Oh, Valentine’s Day— A day of love, roses, and… campaigns?
It’s not exactly a secret Valentine’s Day is a huge commercial holiday. Each year, companies spend billions of dollars on paid advertising, and that’s not even accounting the effort put toward earned media, like public relations.
So, what exactly constitutes a successful Valentine’s Day campaign? Let’s start with the basics:
Tell A Story
A good way to make your campaign more relevant is to invest in storytelling. We all feel compelled by and connected to human narratives.
By telling stories this Valentine’s season, companies can help people understand what makes their company so special and what it stands for. In turn, leaving a lasting impression.
Hallmark’s 2020 Valentine’s campaign, “Tell Them They Matter” is an excellent example of using storytelling to connect with people. The video shows a young girl getting bullied online, and then finding the Hallmark card one of her friends wrote for her, drowning out the negativity. It’s not the most original narrative, but it’s an effective way to promote kindness and love.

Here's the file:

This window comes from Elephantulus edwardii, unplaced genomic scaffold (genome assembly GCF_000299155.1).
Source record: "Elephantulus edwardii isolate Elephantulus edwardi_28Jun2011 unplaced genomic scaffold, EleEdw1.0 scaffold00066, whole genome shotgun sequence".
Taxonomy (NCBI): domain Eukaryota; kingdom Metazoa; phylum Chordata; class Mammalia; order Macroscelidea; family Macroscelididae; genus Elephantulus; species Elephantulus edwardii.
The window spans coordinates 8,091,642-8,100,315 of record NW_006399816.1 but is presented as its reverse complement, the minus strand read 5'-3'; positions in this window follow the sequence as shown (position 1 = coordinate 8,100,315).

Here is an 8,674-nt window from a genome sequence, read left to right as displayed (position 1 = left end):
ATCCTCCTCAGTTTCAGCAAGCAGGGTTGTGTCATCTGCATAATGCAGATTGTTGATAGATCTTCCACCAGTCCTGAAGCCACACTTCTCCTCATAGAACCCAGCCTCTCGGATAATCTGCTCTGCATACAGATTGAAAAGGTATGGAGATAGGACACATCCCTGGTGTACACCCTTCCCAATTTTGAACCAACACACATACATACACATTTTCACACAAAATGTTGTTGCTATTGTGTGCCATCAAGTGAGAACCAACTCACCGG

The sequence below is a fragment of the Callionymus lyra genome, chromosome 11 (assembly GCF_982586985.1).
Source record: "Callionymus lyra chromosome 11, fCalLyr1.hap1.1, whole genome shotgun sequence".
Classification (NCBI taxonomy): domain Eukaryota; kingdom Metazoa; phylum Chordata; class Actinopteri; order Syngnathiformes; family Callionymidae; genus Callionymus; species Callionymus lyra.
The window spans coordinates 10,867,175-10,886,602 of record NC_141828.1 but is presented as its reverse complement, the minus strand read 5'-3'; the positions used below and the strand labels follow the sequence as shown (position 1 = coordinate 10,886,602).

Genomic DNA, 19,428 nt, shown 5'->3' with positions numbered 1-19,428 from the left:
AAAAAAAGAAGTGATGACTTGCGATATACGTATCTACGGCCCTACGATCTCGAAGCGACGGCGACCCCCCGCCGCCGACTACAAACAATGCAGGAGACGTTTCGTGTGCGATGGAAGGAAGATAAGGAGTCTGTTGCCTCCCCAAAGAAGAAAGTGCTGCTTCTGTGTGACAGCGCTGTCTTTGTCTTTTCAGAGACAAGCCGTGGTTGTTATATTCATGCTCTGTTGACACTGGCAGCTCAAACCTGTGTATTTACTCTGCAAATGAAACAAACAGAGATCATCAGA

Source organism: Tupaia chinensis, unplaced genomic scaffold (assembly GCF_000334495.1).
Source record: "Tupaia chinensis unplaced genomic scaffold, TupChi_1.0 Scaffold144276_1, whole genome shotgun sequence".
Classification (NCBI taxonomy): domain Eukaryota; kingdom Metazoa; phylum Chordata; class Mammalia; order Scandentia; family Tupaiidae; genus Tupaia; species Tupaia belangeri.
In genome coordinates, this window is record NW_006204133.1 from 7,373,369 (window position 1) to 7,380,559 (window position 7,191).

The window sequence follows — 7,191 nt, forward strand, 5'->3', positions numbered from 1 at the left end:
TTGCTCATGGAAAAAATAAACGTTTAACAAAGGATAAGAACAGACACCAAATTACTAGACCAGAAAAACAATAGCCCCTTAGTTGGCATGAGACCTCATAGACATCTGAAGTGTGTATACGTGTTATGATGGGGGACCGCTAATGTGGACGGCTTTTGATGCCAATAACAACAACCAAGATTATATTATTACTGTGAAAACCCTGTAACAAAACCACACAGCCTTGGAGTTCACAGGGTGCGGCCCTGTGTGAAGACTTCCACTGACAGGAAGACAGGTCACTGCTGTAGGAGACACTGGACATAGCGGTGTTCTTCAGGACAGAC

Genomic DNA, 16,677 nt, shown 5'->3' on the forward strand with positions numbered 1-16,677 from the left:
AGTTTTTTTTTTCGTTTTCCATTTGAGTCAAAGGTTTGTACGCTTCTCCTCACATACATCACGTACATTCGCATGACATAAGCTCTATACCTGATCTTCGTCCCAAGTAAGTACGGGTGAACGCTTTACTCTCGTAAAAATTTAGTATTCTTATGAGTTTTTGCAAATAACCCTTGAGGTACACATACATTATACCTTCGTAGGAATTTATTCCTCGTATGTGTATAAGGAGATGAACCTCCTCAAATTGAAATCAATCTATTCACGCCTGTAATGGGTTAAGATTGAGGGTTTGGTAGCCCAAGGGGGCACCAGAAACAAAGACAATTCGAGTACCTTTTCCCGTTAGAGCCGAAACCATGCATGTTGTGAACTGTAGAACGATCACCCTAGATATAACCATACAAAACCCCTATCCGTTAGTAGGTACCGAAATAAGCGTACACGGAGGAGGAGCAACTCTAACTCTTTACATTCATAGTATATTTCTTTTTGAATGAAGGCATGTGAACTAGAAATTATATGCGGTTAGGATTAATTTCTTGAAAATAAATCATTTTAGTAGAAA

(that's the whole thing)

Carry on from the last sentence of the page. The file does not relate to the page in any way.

Understanding Your Audience
Hand in hand with storytelling, understanding your audience is key when crafting Valentine’s Day messaging. What does your audience actually want this Valentine’s Day?
For example, single people probably don’t want to see engagement rings. Most students can’t afford high-end luxury items. For reasons like these when a company is constructing a campaign, it’s important to actually think about who its target audience is in the first place.
A good campaign will consist of relevant and meaningful content, created with the beliefs of the target audience in mind.
The sustainable vegan kimono and sleep accessories company niLuu understands its audience perfectly, showcased in their “fall in love with you” video. It exudes an elegant, beautiful air that promotes self love— a message its audience will surely love.
If I told you to close your eyes and think of Valentine’s Day, I’m sure you’d picture roses or some pink and reds colors— maybe even a teddy bear, or candy. Like most holidays, Valentine’s Day is pretty predictable.
To break through the clutter, companies should focus on differentiating themselves from the rest. Maybe mess around with some fun, less traditional colors. Maybe focus on self-love instead of romantic love. The opportunities to break free from complete tradition are endless.
Panera’s outrageous baguette diamond ring campaign is an excellent example of a creative campaign. Starting Feb. 14th, people can enter to win unlimited free coffee (and potentially a baguette ring!) by posting a picture of themselves enjoying Panera Bread food or products. It even comes in a bread bowl!
Laila Samphilipo, Account Associate